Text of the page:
includes my home as a starting point;
my request is too easily disaggregated
from the bundle.
Bear in mind that system designers need not completely eliminate the
transfer of location information; it
would be sufficient to reduce the precision of the location information to
where the preference mapping gives
the attacker or marketer little with
which to work.p Given the decreasing cost of memory and bandwidth,
it is both efficacious and inexpensive
to simply blur the location estimate
provided with the request for mapping functionality.q An LBS user may,
for example, submit a request to the
Doppio Detector that includes his or
her location as “somewhere in downtown Ithaca,” rather than a specific
address. The server will respond with
a map that indicates the locations of
all the espresso shops in downtown
Ithaca. The user’s handset can then
use its more precise knowledge of his
or her location to determine the nearest espresso shop and generate directions accordingly.
Anonymity can also be preserved
by limiting the length m of each location trace. This limitation is accomplished by preventing the LBS from
determining which requests, if any,
come from a given user.r As described
in Wicker, 27 public-key infrastructure
and encrypted authorization messages can be used to authenticate
users of a service without providing
their actual identities. Random tags
can be used to route responses back
to anonymous users. Anonymity for
frequent users of an LBS may thus be
protected by associating each request
with a different random tag. All users
of the LBS thus enjoy a form of k
-anonymity. Coupled with coarse location
estimates or random location offsets,
this approach shows great promise
p Privacy-preserving data mining techniques
(such as those developed by Evfimievski et al. 11)
may also provide solutions.
for preserving user anonymity while
allowing users to enjoy the benefits of
The increasing precision of cellular-location estimates is at a critical
threshold; using access-point and
cell-site location information, service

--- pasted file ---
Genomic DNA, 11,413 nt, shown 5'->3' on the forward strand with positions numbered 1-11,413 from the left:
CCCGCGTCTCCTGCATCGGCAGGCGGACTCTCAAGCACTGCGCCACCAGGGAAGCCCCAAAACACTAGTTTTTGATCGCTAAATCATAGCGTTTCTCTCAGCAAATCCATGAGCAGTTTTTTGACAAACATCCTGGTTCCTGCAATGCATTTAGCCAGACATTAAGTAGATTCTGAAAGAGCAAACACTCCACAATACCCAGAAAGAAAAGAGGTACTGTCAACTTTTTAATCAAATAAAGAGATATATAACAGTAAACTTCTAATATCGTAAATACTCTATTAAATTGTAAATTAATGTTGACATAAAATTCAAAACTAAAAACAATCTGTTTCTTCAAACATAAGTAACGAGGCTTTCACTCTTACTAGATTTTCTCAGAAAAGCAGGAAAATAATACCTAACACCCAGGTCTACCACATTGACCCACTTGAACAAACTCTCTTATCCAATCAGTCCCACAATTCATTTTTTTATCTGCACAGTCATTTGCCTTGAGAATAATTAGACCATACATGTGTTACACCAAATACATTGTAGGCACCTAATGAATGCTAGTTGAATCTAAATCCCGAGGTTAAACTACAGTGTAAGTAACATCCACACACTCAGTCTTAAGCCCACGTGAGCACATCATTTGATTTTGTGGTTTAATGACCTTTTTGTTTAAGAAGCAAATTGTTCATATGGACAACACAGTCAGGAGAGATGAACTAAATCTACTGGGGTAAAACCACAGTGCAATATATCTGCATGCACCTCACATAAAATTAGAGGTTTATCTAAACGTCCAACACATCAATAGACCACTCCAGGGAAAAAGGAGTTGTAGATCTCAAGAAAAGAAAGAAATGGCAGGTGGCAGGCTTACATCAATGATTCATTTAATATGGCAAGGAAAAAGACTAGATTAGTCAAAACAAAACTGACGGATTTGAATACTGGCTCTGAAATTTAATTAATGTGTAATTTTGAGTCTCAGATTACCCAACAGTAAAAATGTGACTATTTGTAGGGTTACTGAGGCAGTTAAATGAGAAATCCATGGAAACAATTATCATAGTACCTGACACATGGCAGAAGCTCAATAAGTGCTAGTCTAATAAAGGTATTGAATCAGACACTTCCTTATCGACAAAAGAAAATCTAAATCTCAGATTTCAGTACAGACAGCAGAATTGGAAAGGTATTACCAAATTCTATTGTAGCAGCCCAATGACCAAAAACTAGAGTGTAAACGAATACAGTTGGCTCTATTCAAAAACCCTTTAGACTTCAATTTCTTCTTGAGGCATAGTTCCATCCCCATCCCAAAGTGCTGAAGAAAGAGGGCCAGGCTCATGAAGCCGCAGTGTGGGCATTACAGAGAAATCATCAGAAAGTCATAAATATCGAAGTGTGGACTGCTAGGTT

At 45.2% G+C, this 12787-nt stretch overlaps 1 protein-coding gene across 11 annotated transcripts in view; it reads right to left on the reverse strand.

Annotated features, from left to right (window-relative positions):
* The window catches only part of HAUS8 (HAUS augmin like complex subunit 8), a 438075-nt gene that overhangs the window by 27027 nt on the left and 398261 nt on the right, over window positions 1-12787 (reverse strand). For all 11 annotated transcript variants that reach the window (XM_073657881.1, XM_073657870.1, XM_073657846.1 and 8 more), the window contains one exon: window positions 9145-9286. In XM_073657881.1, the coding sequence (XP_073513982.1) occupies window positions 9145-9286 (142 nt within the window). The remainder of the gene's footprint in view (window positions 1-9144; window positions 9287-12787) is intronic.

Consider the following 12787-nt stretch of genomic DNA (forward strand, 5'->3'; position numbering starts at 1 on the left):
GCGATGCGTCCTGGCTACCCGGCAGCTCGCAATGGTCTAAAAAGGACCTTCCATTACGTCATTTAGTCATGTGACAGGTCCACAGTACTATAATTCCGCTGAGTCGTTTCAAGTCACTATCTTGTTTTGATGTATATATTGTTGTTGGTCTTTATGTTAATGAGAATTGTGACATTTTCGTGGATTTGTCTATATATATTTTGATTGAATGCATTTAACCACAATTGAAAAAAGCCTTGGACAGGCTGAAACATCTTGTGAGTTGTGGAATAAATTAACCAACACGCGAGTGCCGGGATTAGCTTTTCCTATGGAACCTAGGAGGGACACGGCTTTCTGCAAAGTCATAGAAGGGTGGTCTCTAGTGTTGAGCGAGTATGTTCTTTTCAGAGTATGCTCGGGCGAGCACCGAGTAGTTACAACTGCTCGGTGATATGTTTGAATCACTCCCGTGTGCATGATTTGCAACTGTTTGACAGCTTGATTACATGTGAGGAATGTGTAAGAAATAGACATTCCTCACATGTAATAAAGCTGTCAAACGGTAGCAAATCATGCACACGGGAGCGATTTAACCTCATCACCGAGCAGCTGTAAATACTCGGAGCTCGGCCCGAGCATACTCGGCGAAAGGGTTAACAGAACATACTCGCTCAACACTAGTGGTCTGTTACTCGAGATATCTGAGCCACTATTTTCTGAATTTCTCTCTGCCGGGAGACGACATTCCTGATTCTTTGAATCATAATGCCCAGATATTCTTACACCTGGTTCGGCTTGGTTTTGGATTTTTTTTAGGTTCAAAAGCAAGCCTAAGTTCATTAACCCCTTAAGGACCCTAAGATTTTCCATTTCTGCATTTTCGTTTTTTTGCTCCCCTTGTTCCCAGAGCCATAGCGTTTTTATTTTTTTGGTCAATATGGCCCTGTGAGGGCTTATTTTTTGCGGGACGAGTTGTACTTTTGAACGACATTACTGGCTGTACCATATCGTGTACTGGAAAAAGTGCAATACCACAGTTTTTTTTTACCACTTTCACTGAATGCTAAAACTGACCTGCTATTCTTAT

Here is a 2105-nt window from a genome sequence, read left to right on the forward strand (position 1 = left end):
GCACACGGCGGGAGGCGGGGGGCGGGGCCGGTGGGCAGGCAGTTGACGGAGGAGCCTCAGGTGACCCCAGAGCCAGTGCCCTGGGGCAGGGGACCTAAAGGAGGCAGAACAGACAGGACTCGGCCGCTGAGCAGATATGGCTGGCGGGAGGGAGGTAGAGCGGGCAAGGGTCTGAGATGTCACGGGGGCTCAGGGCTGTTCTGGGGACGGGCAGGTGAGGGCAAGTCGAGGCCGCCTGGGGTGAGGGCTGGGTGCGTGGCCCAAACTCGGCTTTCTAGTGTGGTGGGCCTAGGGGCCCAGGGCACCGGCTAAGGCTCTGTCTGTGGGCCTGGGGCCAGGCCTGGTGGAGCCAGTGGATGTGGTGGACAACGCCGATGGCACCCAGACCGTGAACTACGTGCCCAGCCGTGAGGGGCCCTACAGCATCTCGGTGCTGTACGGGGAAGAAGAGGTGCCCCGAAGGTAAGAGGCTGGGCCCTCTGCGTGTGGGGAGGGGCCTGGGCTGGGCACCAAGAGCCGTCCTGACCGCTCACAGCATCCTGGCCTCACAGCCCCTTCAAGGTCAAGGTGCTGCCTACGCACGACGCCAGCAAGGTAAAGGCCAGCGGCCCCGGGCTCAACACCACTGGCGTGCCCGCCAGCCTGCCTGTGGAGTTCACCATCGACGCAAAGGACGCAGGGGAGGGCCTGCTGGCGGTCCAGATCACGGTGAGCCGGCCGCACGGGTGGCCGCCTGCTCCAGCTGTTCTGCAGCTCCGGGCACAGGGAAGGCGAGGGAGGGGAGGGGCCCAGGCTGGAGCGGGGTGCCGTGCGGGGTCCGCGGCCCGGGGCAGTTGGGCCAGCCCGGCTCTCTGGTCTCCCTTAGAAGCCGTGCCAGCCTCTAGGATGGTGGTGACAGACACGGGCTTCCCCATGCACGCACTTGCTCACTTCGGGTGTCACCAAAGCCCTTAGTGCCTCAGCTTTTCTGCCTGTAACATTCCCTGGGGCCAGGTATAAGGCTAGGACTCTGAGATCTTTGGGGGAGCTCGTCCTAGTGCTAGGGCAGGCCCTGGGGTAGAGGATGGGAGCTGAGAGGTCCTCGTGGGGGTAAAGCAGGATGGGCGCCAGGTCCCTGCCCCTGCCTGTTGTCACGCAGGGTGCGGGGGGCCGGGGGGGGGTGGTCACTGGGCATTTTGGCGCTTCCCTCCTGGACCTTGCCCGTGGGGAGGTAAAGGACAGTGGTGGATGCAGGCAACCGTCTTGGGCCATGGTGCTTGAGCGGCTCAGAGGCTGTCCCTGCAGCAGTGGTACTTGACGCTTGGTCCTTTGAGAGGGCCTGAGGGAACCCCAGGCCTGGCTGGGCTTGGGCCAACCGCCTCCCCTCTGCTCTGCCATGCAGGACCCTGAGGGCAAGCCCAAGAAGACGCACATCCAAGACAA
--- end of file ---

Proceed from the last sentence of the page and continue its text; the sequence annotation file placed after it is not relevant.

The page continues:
providers are able to obtain location
estimates with address-level precision. Compilation of these estimates
creates a serious privacy problem, as
it can be highly revealing of user behavior, preferences, and beliefs. The
subsequent danger to user safety and
autonomy is substantial.
To determine the extent to which
location data can be anonymized, this
article has explored the Shannon-theoretic concept of unicity distance to reveal the dynamics of correlation attacks
through which existing data records are
used to attribute individual identities
to allegedly anonymous information.
With this model in mind, it has also laid
out rules of thumb for designing anonymous location-based services. Critical
to them is maintenance of a coarse level
of granularity for any location estimate
available to service providers and the
disassociation of repeated requests for
location-based services to prevent construction of long-term location traces.
This work is funded in part by the National Science Foundation TRUST Science and Technology Center and the
NSF Trustworthy Computing Program.
I gratefully acknowledge the technical and editorial assistance of Sarah
Wicker, Jeff Pool, Nathan Karst, Bhas-kar Krishnamachari, Kaveri Chaudhry,
and Surbhi Chaudhry.
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Stephen B. Wicker ( email@example.com) is a
professor in the school of electrical and Computer
engineering of Cornell university, Ithaca, ny, and member
of the graduate fields of information science and computer